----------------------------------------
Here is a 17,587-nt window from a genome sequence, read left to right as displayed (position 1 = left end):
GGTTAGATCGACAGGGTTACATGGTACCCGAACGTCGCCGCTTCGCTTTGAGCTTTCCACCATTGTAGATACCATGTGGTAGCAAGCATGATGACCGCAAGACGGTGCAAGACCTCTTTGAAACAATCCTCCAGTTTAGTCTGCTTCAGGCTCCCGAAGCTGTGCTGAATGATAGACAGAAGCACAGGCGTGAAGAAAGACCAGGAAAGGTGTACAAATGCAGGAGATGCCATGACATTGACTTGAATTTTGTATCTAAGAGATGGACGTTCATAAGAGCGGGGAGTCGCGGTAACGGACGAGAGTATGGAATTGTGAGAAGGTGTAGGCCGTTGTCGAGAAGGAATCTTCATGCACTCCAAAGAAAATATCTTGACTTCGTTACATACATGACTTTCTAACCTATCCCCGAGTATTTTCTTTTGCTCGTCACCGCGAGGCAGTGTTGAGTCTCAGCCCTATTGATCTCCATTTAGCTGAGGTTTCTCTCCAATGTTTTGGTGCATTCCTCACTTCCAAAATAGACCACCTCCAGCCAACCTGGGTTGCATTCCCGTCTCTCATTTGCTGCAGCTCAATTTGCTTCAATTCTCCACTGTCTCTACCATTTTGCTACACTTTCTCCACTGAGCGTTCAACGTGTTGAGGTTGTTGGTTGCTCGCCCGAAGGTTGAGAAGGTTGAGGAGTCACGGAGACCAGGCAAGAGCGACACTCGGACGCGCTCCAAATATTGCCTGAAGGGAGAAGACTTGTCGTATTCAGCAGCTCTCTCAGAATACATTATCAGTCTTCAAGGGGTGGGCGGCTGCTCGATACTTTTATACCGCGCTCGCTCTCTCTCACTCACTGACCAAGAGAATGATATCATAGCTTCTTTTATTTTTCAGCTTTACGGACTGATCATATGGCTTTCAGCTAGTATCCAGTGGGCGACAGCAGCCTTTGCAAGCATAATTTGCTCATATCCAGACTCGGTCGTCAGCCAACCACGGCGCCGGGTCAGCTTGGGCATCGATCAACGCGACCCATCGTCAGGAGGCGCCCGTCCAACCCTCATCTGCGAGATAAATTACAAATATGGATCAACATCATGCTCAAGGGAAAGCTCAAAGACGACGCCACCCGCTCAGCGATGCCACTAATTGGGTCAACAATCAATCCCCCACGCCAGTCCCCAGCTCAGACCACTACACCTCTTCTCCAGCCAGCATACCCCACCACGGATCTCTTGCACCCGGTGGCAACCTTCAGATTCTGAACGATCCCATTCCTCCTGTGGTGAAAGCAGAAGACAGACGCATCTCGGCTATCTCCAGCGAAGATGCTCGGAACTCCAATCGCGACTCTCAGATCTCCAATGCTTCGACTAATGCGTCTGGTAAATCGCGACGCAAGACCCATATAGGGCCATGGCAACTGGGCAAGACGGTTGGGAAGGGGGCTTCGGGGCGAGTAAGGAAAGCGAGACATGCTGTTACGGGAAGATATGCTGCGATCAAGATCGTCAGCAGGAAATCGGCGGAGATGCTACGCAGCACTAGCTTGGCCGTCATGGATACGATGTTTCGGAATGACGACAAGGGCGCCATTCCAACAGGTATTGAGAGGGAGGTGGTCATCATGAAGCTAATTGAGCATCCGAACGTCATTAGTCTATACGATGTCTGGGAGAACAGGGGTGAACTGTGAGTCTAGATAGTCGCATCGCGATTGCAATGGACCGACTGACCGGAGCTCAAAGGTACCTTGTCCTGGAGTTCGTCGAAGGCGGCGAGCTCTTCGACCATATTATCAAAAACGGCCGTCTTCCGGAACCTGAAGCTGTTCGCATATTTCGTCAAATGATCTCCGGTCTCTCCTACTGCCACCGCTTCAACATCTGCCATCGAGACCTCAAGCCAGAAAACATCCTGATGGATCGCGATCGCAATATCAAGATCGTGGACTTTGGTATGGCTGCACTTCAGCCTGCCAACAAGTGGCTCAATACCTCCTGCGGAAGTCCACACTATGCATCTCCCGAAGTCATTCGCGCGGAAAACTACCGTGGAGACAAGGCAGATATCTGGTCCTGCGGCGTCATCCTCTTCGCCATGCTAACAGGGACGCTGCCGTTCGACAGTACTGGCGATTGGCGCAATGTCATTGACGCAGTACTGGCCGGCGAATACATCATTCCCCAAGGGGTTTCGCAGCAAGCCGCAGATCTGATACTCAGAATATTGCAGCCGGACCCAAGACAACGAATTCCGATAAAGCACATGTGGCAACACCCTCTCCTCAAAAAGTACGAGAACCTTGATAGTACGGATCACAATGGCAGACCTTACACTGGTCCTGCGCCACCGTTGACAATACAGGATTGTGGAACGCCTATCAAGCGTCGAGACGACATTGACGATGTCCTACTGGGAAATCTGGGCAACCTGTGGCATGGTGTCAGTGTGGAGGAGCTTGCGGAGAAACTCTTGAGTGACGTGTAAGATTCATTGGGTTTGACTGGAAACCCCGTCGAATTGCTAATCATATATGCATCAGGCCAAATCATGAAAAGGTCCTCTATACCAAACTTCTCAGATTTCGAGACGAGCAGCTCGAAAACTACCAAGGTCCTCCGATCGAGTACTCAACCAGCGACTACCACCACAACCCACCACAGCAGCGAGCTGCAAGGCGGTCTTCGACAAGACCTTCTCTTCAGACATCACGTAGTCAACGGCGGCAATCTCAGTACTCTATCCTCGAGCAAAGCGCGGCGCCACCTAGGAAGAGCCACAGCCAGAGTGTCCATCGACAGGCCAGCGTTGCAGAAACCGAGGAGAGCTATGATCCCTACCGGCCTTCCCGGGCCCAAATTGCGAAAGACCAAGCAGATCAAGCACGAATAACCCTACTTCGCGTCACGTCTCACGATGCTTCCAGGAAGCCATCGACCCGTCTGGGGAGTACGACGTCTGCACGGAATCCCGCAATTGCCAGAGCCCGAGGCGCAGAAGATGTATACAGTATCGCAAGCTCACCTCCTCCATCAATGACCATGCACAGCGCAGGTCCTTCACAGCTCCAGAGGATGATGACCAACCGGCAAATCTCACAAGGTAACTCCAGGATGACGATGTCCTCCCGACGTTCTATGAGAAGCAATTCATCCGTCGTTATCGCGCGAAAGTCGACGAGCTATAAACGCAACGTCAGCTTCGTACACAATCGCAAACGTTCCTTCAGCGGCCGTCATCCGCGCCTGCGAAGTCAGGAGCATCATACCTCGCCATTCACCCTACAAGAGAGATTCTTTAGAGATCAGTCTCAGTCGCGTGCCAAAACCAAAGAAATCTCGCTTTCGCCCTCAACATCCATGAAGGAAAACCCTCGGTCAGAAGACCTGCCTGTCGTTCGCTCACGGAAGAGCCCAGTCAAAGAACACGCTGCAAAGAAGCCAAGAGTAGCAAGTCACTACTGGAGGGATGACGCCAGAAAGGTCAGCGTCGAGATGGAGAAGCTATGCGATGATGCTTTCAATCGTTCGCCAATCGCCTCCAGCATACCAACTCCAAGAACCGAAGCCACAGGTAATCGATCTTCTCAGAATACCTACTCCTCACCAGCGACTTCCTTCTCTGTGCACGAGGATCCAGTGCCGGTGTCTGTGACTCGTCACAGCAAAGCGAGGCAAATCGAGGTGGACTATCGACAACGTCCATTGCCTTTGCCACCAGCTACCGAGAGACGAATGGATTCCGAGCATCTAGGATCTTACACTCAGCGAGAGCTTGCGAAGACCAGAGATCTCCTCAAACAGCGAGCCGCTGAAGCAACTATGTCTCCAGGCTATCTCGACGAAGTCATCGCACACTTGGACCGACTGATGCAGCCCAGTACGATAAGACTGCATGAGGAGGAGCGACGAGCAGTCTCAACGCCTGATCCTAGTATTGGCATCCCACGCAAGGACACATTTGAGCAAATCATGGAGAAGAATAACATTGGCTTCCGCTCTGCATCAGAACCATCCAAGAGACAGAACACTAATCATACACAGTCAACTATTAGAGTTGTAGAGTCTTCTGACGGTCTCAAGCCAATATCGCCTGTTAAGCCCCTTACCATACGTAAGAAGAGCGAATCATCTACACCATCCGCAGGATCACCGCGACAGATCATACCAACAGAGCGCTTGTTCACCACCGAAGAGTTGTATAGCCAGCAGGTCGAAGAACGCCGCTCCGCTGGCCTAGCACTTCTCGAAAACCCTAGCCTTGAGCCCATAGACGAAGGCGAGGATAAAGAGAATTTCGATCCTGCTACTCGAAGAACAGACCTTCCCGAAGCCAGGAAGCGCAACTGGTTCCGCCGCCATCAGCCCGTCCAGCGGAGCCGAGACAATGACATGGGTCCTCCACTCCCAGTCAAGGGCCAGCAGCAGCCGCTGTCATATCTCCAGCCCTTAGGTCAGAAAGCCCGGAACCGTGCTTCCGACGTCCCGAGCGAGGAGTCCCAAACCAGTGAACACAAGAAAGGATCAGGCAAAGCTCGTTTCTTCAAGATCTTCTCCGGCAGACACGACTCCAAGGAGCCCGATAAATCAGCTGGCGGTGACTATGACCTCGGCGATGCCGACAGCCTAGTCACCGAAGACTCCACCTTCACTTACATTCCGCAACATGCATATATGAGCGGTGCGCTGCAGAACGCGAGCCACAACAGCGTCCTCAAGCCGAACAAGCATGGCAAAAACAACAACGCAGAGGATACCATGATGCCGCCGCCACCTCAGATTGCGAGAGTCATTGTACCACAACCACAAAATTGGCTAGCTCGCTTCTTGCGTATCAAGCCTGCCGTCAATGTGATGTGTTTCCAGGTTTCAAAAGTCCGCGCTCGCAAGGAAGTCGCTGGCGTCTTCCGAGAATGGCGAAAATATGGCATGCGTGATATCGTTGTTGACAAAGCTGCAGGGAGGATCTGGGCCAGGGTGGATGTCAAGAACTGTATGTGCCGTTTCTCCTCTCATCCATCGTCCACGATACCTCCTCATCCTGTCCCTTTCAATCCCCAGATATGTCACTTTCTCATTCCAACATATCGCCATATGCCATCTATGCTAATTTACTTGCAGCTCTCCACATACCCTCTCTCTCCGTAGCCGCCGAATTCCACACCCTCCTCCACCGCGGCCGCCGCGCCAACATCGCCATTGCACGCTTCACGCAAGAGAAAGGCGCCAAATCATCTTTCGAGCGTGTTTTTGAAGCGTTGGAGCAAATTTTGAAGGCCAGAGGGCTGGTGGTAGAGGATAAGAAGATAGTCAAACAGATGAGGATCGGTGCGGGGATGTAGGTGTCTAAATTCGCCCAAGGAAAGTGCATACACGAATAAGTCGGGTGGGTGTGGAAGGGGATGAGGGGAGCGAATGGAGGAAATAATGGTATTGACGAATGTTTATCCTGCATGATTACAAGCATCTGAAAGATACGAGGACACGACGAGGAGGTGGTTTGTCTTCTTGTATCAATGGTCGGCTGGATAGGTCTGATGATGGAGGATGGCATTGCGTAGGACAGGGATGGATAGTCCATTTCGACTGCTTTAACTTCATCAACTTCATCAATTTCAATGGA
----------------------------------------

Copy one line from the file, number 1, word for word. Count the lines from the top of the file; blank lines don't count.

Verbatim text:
Here is a 17,587-nt window from a genome sequence, read left to right as displayed (position 1 = left end):